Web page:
For more than three decades, the Hubble Space Telescope has been breaking new ground in astronomy, cosmology and planetary science, delivering results that few if any other facilities can match—let alone exceed. No other orbital observatory has managed such consistent high performance for so many years, thanks to a series of repair and servicing missions by NASA astronauts.

NASA staged five space shuttle missions to Hubble in low-Earth orbit between 1993 and 2009 to upgrade science instruments, replace failed systems and boost Hubble’s orbit, which naturally decays over time because of friction against the tenuous outer reaches of Earth’s atmosphere. Servicing missions ceased with the end of the space shuttle program, leaving Hubble in a slow but steady descent toward Earth. Without further intervention, NASA officials say the telescope has a 50 percent chance of falling back into the atmosphere in 2037.

Now, however, a new hope for Hubble is emerging from the realm of commercial spaceflight. Entrepreneur and private astronaut Jared Isaacman, who is preparing for his second of four flights purchased from SpaceX, wants to pilot one of the company’s Dragon capsules to Hubble to boost its orbit—at little-to-no cost to taxpayers. “I think it would be a great thing to do for science and research across the world,” Isaacman tells Scientific American.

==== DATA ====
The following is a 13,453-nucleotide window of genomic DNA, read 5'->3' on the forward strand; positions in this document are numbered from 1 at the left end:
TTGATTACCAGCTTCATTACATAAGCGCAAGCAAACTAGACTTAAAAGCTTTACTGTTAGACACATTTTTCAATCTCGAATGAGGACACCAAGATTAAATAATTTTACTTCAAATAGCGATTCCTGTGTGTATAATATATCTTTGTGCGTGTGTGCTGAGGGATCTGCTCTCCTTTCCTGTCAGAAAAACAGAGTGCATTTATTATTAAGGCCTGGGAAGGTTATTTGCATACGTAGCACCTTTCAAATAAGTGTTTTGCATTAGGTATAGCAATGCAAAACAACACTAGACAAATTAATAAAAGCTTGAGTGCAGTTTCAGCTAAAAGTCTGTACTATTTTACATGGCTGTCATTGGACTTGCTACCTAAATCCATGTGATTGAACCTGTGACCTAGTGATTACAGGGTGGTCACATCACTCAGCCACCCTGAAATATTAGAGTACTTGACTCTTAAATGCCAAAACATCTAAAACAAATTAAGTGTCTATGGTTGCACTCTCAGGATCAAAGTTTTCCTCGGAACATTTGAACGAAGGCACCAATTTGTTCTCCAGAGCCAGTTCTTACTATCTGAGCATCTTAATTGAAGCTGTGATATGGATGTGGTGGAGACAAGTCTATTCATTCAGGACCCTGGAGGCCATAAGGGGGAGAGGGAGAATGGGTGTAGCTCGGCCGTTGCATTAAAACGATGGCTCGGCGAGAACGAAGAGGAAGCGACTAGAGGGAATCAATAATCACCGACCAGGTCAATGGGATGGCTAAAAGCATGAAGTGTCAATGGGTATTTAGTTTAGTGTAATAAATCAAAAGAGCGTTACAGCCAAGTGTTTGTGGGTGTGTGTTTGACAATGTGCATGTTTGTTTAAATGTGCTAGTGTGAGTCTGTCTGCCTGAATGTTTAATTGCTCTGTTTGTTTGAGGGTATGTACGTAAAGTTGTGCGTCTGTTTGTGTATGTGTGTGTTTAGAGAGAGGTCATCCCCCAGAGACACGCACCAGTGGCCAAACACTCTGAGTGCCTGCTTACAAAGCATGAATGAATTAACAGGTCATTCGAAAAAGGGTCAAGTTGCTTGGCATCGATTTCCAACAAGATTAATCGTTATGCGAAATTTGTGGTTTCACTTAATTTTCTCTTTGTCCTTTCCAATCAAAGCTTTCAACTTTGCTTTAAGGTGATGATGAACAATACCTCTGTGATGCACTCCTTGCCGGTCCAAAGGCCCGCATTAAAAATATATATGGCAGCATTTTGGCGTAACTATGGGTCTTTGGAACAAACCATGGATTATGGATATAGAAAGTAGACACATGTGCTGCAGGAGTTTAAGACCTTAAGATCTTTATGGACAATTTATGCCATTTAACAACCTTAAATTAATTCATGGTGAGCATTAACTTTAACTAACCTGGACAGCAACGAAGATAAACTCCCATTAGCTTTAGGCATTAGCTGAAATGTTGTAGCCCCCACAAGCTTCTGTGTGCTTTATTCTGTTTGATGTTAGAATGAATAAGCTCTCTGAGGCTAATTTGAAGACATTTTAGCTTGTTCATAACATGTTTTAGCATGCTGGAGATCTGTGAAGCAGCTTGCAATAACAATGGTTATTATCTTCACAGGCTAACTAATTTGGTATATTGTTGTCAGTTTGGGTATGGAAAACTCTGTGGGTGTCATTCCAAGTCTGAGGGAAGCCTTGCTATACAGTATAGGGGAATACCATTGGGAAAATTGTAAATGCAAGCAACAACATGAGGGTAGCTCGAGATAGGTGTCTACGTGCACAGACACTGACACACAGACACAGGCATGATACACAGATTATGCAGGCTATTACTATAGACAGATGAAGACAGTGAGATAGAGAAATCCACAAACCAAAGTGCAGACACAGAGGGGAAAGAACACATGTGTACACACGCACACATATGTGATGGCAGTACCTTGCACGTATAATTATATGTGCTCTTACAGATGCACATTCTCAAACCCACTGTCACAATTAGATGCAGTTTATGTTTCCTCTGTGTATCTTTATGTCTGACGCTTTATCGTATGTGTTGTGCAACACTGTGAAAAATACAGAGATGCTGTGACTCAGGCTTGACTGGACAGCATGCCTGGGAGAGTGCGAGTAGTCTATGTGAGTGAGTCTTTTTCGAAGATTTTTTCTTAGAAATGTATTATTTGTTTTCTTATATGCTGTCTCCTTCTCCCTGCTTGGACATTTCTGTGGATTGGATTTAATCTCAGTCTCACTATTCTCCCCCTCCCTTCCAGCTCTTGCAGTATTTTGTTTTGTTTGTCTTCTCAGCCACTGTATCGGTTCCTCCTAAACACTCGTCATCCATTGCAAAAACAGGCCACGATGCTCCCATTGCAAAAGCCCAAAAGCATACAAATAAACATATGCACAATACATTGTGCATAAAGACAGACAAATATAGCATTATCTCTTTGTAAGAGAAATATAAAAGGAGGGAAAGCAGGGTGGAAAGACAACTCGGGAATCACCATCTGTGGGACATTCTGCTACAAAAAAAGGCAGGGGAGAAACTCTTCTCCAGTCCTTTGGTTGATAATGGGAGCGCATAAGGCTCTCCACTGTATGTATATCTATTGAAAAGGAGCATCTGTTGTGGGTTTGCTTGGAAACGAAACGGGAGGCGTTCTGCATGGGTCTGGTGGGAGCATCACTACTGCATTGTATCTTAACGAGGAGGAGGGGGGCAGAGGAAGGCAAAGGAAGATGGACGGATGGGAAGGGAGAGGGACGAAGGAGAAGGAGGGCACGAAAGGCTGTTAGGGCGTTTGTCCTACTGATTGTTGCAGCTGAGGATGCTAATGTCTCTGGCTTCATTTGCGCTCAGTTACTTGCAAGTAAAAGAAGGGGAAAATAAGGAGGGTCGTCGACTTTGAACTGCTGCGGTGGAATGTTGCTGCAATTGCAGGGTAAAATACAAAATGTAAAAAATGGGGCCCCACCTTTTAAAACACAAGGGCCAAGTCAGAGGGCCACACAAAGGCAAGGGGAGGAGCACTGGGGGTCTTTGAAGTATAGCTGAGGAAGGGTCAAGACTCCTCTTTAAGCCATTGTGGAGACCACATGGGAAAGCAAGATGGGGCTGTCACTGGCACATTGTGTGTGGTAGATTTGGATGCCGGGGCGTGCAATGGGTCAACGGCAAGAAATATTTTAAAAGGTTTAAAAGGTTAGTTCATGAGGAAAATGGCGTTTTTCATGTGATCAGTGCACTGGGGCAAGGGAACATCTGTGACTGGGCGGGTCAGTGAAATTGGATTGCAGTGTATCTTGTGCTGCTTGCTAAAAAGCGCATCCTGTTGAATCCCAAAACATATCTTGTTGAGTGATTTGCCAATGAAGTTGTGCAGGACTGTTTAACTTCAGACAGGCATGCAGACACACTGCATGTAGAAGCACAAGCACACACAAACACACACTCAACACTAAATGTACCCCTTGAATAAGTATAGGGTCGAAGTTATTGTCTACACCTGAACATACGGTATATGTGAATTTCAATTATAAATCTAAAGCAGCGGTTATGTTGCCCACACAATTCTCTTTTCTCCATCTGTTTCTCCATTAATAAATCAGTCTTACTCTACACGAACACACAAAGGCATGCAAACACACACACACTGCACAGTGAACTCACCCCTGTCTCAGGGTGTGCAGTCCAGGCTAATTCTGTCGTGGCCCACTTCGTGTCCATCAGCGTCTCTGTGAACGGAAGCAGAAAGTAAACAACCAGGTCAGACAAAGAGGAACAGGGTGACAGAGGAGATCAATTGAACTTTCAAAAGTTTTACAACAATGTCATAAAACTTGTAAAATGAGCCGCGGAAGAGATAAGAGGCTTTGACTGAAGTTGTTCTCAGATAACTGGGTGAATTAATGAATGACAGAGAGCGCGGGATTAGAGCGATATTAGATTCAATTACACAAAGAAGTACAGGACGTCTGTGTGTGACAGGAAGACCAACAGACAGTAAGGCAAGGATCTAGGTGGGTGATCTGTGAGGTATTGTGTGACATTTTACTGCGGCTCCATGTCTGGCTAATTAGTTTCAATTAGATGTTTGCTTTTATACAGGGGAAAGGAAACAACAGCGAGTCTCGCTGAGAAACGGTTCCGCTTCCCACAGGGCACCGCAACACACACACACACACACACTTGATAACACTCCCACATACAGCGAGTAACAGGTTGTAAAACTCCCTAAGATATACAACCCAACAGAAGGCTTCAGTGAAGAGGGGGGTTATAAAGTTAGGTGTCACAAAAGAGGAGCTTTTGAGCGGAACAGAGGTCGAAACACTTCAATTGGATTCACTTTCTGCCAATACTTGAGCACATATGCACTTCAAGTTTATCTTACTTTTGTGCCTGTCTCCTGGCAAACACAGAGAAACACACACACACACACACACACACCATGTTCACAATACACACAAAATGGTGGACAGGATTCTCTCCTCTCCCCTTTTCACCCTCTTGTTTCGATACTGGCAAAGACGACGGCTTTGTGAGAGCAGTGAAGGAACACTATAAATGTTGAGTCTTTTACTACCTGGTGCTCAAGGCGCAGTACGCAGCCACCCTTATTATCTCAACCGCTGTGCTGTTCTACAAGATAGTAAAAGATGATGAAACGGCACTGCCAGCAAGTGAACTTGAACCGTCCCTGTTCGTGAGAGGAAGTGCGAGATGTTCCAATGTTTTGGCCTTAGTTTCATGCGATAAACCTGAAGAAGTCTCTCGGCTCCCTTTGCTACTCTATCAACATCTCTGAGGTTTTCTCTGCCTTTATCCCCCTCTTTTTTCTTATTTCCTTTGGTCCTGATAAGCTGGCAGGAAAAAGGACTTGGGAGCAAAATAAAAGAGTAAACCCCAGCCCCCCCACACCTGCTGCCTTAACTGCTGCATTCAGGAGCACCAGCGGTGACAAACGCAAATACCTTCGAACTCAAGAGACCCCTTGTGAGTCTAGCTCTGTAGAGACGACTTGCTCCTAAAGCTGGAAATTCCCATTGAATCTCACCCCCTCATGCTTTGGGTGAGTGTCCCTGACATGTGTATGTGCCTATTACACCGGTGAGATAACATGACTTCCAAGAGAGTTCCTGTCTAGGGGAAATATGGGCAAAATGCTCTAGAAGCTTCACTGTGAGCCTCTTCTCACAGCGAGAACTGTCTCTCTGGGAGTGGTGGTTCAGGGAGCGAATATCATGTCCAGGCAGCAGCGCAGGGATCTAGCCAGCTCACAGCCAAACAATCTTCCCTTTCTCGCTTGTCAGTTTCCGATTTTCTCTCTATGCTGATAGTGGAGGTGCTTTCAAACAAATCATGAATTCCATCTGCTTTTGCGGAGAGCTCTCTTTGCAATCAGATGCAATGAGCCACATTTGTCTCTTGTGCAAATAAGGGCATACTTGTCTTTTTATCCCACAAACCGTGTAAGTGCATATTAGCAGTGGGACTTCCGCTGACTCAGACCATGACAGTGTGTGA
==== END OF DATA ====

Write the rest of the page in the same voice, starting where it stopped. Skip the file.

The proposed rendezvous would be part of the Isaacman-funded and -led Polaris Program, which is expected to culminate with the first crewed voyage aboard Starship, a gigantic multipurpose and reusable space transportation system now being developed by SpaceX. For the Polaris kickoff mission, slated to launch in March of 2023 aboard a Dragon spacecraft, Isaacman and three crewmates plan to conduct a spacewalk—a first by private astronauts—and to break the high-altitude record for a crewed spacecraft in Earth orbit, set in 1966 by Gemini 11.

NASA already is deeply invested with SpaceX, a company that has rapidly come to dominate the global spaceflight industry. When the agency staged its fifth and final space-shuttle servicing call to Hubble in May 2009, SpaceX was still a year away from the first flight of its Falcon 9 rocket, and three years away from the first docking of a Dragon capsule at the International Space Station. Today, SpaceX is approaching its 200th launch—70 percent of which were on rockets that had been recovered and reflown. Dragon capsules have docked at the station 33 times with cargo and crews, including a private charter for Houston-based Axiom Space. And in 2021, SpaceX also completed one free-flying crewed Dragon mission—Isaacman’s first spaceflight, named Inspiration4.